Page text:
3. non-ICU heli tank, these just grow on egg crates submerged a little in water, same mix (lfs : perlite), and don't really need misting. The sides of the terrarium provide sufficient humidity-storage that this can grow outside on my balcony when it's not threatening to be 80's outside. My moss looks great in this - I'm even starting some sheet moss on a cork slab to make it look prettier!

    I guess this should be in general discussions, but most of the time people are most worried with acclimatizing soft TC clone neps, so I thought to post it here.

  2. #2
    Av8tor1's Avatar
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    While my experience is more heli based I was asked to chime in...
    I'm not a biologist so please forgive/correct my mistakes

    When new helis arrive their roots are usually stressed or sometimes nonexistent. This poses the problem of desiccation via transpiration and evaporation. In other words the plant's water loss exceeds water intake and it dries out. At some point in this process the damaged occurred exceeds the ability of the plant to recover and death soon results.

    Some of the factors at play are:
    Vegetative mass
    Root mass and condition
    Substrate type and texture
    Substrate moisture content

    The plant gets the majority of its water via the roots through osmosis. When the roots are stressed or nonexistent then obviously their ability to process moisture is reduced.
    The plant loses the majority of its water through transpiration and evaporation. These loses are directly related to the vegetative mass, ambient temps, ambient humidity and airflow rates.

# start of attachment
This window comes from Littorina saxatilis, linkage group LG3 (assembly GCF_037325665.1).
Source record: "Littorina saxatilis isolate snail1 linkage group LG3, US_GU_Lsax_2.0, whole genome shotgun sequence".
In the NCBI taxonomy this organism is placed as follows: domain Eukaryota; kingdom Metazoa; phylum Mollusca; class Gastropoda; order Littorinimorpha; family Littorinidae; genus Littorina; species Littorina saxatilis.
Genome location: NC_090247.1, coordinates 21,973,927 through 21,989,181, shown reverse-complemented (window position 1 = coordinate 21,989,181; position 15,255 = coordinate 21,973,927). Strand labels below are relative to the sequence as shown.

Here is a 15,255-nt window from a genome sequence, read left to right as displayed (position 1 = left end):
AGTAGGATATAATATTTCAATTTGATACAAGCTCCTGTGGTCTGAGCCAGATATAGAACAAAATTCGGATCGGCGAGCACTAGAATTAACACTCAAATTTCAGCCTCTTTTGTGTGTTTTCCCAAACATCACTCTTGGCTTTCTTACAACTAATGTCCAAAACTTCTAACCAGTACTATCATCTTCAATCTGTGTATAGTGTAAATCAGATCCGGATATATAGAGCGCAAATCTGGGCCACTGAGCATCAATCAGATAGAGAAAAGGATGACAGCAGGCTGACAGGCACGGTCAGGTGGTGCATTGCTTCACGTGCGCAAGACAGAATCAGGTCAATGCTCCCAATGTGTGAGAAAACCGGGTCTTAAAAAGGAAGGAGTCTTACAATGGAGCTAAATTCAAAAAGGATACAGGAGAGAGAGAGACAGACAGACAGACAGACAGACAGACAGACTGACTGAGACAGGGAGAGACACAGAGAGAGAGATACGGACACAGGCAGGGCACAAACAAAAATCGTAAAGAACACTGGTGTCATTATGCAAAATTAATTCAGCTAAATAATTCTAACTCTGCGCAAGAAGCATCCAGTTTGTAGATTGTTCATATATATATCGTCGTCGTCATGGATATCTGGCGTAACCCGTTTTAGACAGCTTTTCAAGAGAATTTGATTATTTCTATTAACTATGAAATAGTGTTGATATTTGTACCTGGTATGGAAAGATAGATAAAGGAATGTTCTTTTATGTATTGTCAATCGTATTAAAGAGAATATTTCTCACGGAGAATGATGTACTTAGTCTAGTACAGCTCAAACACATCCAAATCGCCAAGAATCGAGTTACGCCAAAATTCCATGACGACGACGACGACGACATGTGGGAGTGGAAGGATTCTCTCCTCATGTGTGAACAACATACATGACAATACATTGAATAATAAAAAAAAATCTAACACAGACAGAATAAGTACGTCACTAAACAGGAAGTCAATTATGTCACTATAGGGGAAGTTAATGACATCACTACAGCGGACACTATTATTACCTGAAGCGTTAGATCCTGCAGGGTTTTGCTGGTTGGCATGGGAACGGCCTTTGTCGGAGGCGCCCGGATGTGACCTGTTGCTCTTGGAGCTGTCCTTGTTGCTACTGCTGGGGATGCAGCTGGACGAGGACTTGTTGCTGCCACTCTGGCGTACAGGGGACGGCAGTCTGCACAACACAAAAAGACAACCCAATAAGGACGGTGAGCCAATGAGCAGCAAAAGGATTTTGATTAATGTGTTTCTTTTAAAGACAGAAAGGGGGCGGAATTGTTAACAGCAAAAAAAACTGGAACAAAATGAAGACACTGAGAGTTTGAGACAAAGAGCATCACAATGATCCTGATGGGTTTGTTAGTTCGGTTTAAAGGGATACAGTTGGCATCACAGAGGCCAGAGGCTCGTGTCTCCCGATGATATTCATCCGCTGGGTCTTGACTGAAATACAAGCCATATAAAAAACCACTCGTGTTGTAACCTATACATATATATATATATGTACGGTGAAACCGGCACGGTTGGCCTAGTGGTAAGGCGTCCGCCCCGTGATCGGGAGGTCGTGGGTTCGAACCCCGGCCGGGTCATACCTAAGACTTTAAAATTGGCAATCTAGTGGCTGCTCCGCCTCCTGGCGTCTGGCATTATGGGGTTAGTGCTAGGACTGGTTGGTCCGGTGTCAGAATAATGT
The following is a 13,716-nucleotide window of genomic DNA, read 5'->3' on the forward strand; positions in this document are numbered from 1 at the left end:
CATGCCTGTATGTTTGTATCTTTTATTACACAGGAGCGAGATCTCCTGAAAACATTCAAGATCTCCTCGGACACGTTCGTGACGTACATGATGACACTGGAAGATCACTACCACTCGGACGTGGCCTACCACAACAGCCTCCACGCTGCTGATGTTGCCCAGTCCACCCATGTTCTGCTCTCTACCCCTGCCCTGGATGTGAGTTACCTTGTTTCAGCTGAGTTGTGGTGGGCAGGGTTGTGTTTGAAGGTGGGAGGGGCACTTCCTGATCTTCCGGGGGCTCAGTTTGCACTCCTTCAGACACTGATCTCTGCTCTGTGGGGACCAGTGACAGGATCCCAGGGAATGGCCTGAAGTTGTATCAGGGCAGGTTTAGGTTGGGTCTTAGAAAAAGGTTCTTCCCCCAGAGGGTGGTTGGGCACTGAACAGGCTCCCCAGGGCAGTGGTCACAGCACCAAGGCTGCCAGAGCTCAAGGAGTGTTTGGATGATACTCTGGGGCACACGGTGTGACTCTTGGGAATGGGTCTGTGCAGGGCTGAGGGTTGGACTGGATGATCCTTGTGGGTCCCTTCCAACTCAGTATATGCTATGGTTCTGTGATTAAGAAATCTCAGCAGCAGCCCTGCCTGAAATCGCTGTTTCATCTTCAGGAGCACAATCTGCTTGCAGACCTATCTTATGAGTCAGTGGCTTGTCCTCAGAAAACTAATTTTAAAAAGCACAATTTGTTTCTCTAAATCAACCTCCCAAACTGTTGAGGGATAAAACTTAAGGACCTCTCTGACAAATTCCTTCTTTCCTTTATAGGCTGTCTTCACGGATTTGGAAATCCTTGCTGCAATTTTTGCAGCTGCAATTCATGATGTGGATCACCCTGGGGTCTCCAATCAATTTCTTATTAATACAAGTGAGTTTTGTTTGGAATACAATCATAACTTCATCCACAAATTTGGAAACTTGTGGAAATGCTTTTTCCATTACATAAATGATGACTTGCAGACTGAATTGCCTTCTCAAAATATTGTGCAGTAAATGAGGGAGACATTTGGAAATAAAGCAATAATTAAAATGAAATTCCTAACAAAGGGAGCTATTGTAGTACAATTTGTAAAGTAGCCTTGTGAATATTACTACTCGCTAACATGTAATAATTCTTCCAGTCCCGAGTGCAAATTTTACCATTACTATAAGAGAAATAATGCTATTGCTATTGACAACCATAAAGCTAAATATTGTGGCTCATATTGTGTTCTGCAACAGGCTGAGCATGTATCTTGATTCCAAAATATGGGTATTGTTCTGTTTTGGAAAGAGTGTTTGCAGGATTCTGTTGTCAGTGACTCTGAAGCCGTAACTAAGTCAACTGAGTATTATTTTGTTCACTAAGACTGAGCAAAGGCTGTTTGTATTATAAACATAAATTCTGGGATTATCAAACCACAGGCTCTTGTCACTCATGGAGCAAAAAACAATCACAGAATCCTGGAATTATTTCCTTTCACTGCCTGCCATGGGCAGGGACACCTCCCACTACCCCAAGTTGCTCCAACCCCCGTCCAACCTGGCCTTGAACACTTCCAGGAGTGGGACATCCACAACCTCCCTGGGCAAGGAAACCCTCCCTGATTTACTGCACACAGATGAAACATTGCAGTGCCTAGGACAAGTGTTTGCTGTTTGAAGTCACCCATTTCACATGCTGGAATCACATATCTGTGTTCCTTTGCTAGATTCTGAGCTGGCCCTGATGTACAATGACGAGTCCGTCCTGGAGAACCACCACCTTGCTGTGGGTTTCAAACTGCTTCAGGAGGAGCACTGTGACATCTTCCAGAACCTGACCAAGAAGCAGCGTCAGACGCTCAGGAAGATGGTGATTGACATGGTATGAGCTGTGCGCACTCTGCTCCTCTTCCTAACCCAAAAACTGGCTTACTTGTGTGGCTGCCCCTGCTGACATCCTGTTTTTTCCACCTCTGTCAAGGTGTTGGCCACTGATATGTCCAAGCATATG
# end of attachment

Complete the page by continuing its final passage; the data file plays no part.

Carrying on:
Bagging the plant during this phase is a common practice. This helps buy the plant time until the tender roots recover from the damage incurred in shipping and transplanting. We want to keep the humidity levels high, airflow low and temperatures reasonable. Then as the plant heals we slowly acclimate through a gentle introduction into the new environment. Sometimes the more aggressive approach of trimming back the vegetative mass is also used.

    A similar problem occurs when a plant is grown under tender conditions. In this case it is not so much root issues as much as it is acclimated to a more highland condition. A plant will not use energy developing moisture holding capacity if it is not needed. This would be a waste in energy.

    Finally, sometimes we encounter both conditions at once. In any case the procedures are basically the same. Take steps to reduce moisture loss until the capacity for moisture intake is sufficient.

    A fresh batch of "Wistubas"
    I begin the process by cutting one corner of the baggy, then a week later another... etc.

    The young heli below is showing the first signs of dessication. Notice the roughness of the largest pitcher.

    Last edited by Av8tor1; 08-10-2010 at 07:10 AM.

  3. #3
    sarracenia21's Avatar
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    Nice job, I use a similar method for my neps.
    "Due to the recent economic crisis and budget cuts, the light at the end of the tunnel has been shut off. We are sorry for any inconvenience this may have caused."

  4. #4
    Zero's Avatar
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    I put my new neps right into low humidity high light with no problems.
    Helis are a different story. I spray them and keep the humidity high.
    SK-8 OR DIE


  5. #5
    Zhilin's Avatar
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    Thanks for sharing the experience. Great!
    My Grow-List and Want-List
    If you know other unique plants that can walk, can talk, can sing, or can eat people, please tell me and I definitely want to get one.